Political Leader of the main opposition National Democratic Congress (NDC), Senator Nazim Burke is calling for an audit to be done on the new Imani programme which is at the centrepiece of job-creation among youth by the near two-year old government of Prime Minister Dr. Keith Mitchell.
Sen. Burke who was addressing the Upper House during the debate of the 2015 Estimates of Revenue and Expenditure said this is a good time for the ruling New National Party (NNP) administration to consider having an audit of the Imani programme.
According to the Congress Leader, himself a former Minister of Finance, monies are being spent and there is need for the country to satisfy itself that it is receiving value for money.
Sen. Burke believes that the Imani programme is an unemployment allowance programme, but pointed out that the NDC supports any and all programmes which improve the lives of the young people, providing them with jobs, vocational and training opportunities.
He said he did not get the sense that the programme truly invests in the education and training of the young people in order to increase their knowledge base, their vocational training, professional training and their capabilities to equip them with life-long knowledge and skills which they will be able to utilise in their daily living by increasing their social and economic independence.
He added that he does not know if the monies being paid to the Imani workers are being done with specified benchmarks or performance criteria, or targets.
In this regards, the Congress leader told the Senate one is left to conclude that the Imani Programme is the main pillar of the new economy that was promised by Mitchell’s NNP as part of its campaign promises to win the 2013 general elections.
There are currently three thousand young people enrolled in the programme, and it has been reported by Prime Minister Mitchell that during the 2015 fiscal year the number will increase to four thousand.
Government has budgeted $30M for the program this year.
Labour representative in the Senate, Raymond Roberts who joined in the debate over the Imani programme believes that a growth of four thousand Imani workers is an explosion, and that to some extent it is providing “cheap labour” for some business places.
Sen. Roberts charged that government has not done any serious analysis of the program which he believes is focused on accumulating numbers in return for votes rather than considering the future of those young people who are part of the programme.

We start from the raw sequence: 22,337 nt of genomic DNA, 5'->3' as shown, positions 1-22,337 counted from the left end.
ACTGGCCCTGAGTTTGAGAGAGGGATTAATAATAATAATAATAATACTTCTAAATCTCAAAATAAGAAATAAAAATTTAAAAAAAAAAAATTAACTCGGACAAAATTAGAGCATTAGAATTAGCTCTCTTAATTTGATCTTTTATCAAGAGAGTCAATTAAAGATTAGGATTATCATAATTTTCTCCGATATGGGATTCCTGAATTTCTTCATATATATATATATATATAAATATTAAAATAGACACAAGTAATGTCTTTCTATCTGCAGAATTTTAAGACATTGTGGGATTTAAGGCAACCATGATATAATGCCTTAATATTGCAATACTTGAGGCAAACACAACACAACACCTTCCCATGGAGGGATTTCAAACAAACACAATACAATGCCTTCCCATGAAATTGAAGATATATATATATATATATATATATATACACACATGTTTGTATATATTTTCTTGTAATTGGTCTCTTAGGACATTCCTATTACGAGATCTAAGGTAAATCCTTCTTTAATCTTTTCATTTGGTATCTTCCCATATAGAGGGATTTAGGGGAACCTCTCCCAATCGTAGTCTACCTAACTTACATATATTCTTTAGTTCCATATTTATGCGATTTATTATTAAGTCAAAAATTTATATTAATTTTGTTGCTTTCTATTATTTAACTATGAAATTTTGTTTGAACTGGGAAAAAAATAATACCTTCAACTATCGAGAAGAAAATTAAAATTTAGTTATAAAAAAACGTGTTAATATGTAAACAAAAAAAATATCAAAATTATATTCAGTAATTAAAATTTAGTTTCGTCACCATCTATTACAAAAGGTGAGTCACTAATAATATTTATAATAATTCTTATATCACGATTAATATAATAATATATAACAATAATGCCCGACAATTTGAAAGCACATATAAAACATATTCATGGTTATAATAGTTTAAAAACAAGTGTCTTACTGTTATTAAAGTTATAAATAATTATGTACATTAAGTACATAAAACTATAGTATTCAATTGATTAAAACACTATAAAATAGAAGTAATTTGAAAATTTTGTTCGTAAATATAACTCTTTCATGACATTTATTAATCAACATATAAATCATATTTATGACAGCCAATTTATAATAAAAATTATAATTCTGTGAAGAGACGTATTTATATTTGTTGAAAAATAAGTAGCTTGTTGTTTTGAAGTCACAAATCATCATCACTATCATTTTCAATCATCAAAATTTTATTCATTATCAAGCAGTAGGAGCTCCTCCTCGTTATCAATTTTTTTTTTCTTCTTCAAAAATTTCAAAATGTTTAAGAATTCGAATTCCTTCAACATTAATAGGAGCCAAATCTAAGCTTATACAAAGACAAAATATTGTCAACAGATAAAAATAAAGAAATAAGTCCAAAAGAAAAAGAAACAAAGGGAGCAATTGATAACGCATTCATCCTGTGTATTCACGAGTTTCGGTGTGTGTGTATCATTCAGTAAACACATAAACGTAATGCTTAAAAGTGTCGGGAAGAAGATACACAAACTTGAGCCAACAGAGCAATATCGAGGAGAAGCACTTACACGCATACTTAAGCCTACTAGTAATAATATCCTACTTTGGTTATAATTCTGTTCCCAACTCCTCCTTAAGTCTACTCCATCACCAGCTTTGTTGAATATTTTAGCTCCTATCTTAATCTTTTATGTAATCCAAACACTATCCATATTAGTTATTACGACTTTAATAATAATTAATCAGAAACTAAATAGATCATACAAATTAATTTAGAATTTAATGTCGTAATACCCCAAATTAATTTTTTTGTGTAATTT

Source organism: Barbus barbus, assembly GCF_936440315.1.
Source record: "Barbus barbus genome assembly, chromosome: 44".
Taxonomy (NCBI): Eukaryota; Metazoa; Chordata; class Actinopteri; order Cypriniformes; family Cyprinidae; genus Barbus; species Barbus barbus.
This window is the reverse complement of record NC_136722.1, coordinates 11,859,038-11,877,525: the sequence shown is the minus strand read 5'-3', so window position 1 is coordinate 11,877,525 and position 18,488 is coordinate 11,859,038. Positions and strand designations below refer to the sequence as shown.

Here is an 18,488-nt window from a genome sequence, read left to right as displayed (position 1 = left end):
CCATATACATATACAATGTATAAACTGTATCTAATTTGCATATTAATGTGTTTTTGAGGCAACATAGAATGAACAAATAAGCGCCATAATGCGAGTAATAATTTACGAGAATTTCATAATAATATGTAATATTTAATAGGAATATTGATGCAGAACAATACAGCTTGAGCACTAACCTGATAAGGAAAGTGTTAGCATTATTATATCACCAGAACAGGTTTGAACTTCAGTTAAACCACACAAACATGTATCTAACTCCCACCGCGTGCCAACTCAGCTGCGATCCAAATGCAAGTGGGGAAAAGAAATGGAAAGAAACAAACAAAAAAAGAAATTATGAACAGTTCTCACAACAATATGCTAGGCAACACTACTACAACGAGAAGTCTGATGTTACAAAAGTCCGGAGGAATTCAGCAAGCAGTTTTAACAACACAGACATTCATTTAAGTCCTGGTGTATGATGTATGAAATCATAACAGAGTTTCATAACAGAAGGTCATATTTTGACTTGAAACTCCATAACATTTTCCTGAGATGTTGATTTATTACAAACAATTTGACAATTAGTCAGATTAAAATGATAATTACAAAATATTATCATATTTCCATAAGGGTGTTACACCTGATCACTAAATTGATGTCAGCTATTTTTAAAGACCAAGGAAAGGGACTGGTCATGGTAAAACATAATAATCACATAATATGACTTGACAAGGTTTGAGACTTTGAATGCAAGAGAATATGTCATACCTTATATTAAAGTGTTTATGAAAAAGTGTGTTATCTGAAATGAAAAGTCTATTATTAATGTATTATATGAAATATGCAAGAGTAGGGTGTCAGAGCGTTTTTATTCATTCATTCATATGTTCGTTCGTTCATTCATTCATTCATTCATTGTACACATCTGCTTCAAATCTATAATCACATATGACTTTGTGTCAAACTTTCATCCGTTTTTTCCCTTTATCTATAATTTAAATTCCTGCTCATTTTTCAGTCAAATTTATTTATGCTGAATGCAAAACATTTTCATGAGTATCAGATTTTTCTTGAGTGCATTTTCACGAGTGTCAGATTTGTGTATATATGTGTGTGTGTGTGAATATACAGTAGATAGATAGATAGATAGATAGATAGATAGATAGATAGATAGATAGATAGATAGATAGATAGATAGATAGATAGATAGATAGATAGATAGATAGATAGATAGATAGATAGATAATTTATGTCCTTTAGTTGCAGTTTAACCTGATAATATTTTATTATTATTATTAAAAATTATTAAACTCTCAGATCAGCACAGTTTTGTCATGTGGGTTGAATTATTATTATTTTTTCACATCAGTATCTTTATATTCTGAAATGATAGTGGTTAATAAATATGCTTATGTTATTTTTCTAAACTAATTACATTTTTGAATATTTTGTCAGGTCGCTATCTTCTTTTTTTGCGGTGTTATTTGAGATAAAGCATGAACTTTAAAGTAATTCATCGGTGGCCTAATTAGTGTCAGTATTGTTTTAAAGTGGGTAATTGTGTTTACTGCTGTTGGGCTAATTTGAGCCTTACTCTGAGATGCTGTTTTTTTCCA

“The people of Grenada should have received from the government a comprehensive analysis of the thirty plus million dollars invested in this programme. We should have had a documented report on the accomplishment, he told the Senate session.
Sen. Roberts believes that the Imani Programme will be enhanced if government first identify the areas of economic activity to which the young people are prepared to contribute such as livestock, fishing, and small farming production.
He suggested that the young people stand to benefit if the $30M allocated for the Imani Programme is spent on encouraging young people to utilize their talents in an entrepreneurial way.
He felt that the Youth initiative is too politically oriented and called for civil society to get involved in helping to manage the programme.
Meanwhile, Parliamentary Secretary in the Ministry of Youth, Sports and Religious Affairs, Senator Sheldon Scott has disclosed that as of this year the business entities that employ the services of the Imani workers will now have to pay for their services.
Sen. Scott announced that from this month (January), the Private Sector will have to pay half of the stipend given to Imani workers who are on attachments with them.
He believes that the money government will now save as a result of the decision will help to create more spaces in the programme for other unemployed youngsters in the country.
Speculation is rife in some quarters of the country that a number of private sector enterprises have increasingly turned to the Imani programme to recruit workers and to cut on their monthly wage bills by sending home older and more experienced workers.